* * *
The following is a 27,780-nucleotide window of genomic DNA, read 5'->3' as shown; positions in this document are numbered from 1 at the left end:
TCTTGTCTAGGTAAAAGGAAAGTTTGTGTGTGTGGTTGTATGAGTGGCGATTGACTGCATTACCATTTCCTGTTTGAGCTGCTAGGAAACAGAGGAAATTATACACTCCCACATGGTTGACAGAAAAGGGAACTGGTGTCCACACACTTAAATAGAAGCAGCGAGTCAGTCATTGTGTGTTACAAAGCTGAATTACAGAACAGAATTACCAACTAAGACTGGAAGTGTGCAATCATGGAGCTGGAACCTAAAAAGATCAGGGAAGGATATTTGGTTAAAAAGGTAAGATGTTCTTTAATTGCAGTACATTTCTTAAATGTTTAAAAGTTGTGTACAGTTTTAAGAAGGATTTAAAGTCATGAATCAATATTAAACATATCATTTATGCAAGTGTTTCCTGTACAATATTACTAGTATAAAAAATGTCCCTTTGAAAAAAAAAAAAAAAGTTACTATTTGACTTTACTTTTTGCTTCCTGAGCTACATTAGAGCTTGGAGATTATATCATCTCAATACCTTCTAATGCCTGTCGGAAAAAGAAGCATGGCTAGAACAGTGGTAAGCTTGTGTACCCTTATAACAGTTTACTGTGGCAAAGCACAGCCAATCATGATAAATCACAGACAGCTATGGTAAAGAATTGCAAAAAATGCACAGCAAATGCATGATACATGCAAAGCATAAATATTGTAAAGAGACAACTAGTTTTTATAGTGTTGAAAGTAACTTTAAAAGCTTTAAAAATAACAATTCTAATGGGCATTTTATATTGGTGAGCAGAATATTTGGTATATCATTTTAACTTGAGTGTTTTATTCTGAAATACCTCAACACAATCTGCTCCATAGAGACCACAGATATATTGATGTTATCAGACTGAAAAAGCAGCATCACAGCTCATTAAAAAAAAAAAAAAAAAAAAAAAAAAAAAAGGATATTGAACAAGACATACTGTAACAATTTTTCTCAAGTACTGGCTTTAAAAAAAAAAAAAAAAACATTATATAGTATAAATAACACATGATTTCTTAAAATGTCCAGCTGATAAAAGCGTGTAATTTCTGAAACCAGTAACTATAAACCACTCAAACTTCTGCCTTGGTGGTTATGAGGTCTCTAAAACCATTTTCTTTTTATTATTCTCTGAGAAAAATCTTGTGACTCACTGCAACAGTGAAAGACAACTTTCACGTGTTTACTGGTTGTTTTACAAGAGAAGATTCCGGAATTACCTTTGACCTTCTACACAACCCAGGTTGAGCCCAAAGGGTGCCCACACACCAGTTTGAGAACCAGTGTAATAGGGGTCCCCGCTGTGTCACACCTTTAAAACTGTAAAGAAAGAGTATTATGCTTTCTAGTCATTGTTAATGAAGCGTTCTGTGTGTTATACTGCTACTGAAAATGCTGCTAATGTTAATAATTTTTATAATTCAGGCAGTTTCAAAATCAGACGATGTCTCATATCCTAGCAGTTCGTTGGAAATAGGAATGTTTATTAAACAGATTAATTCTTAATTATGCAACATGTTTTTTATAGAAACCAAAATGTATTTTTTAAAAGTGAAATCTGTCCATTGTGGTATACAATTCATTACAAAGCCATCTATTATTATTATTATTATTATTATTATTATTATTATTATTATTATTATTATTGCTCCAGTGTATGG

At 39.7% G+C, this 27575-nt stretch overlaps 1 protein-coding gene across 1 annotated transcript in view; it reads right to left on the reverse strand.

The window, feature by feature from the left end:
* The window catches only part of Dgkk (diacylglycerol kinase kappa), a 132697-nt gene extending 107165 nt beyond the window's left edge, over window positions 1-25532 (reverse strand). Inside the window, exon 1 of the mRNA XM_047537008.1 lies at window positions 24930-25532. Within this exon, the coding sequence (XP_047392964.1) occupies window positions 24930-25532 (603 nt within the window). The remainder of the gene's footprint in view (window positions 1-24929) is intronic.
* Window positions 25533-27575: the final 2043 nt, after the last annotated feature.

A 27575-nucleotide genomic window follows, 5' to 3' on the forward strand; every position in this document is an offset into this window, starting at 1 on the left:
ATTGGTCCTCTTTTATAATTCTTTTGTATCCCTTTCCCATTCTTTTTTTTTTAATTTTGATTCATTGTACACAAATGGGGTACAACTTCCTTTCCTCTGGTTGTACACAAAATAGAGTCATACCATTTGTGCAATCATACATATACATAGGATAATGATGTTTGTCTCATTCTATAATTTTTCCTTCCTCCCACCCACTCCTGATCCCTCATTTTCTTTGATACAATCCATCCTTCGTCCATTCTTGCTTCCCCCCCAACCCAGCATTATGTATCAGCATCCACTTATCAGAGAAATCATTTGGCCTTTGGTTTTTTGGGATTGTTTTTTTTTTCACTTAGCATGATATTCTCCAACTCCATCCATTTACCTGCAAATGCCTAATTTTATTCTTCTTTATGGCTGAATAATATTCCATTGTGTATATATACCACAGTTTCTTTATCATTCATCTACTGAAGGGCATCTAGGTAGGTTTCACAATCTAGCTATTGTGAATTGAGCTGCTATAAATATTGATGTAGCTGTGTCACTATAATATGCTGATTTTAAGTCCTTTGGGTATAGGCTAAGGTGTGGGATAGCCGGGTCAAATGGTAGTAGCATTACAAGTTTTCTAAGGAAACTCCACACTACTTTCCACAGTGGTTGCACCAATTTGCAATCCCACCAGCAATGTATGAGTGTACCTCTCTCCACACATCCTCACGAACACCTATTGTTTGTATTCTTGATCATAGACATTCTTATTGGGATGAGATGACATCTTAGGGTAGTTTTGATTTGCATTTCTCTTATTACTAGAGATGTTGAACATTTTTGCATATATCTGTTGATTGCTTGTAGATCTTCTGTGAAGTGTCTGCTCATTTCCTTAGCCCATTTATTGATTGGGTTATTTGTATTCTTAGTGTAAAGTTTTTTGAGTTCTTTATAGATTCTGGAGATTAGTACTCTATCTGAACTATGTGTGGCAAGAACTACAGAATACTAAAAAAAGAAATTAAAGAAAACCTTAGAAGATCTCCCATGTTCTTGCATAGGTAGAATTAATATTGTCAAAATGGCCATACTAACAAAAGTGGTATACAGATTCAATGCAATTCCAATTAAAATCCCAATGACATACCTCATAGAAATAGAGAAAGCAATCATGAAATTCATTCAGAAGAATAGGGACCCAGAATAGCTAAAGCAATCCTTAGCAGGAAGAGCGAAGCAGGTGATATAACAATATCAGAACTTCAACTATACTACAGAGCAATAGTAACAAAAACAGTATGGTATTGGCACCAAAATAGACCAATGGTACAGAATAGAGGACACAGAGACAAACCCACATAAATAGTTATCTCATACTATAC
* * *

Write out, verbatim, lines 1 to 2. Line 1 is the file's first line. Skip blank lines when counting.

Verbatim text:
The following is a 27,780-nucleotide window of genomic DNA, read 5'->3' as shown; positions in this document are numbered from 1 at the left end:
TCTTGTCTAGGTAAAAGGAAAGTTTGTGTGTGTGGTTGTATGAGTGGCGATTGACTGCATTACCATTTCCTGTTTGAGCTGCTAGGAAACAGAGGAAATTATACACTCCCACATGGTTGACAGAAAAGGGAACTGGTGTCCACACACTTAAATAGAAGCAGCGAGTCAGTCATTGTGTGTTACAAAGCTGAATTACAGAACAGAATTACCAACTAAGACTGGAAGTGTGCAATCATGGAGCTGGAACCTAAAAAGATCAGGGAAGGATATTTGGTTAAAAAGGTAAGATGTTCTTTAATTGCAGTACATTTCTTAAATGTTTAAAAGTTGTGTACAGTTTTAAGAAGGATTTAAAGTCATGAATCAATATTAAACATATCATTTATGCAAGTGTTTCCTGTACAATATTACTAGTATAAAAAATGTCCCTTTGAAAAAAAAAAAAAAAGTTACTATTTGACTTTACTTTTTGCTTCCTGAGCTACATTAGAGCTTGGAGATTATATCATCTCAATACCTTCTAATGCCTGTCGGAAAAAGAAGCATGGCTAGAACAGTGGTAAGCTTGTGTACCCTTATAACAGTTTACTGTGGCAAAGCACAGCCAATCATGATAAATCACAGACAGCTATGGTAAAGAATTGCAAAAAATGCACAGCAAATGCATGATACATGCAAAGCATAAATATTGTAAAGAGACAACTAGTTTTTATAGTGTTGAAAGTAACTTTAAAAGCTTTAAAAATAACAATTCTAATGGGCATTTTATATTGGTGAGCAGAATATTTGGTATATCATTTTAACTTGAGTGTTTTATTCTGAAATACCTCAACACAATCTGCTCCATAGAGACCACAGATATATTGATGTTATCAGACTGAAAAAGCAGCATCACAGCTCATTAAAAAAAAAAAAAAAAAAAAAAAAAAAAAAGGATATTGAACAAGACATACTGTAACAATTTTTCTCAAGTACTGGCTTTAAAAAAAAAAAAAAAAACATTATATAGTATAAATAACACATGATTTCTTAAAATGTCCAGCTGATAAAAGCGTGTAATTTCTGAAACCAGTAACTATAAACCACTCAAACTTCTGCCTTGGTGGTTATGAGGTCTCTAAAACCATTTTCTTTTTATTATTCTCTGAGAAAAATCTTGTGACTCACTGCAACAGTGAAAGACAACTTTCACGTGTTTACTGGTTGTTTTACAAGAGAAGATTCCGGAATTACCTTTGACCTTCTACACAACCCAGGTTGAGCCCAAAGGGTGCCCACACACCAGTTTGAGAACCAGTGTAATAGGGGTCCCCGCTGTGTCACACCTTTAAAACTGTAAAGAAAGAGTATTATGCTTTCTAGTCATTGTTAATGAAGCGTTCTGTGTGTTATACTGCTACTGAAAATGCTGCTAATGTTAATAATTTTTATAATTCAGGCAGTTTCAAAATCAGACGATGTCTCATATCCTAGCAGTTCGTTGGAAATAGGAATGTTTATTAAACAGATTAATTCTTAATTATGCAACATGTTTTTTATAGAAACCAAAATGTATTTTTTAAAAGTGAAATCTGTCCATTGTGGTATACAATTCATTACAAAGCCATCTATTATTATTATTATTATTATTATTATTATTATTATTATTATTATTATTATTGCTCCAGTGTATGG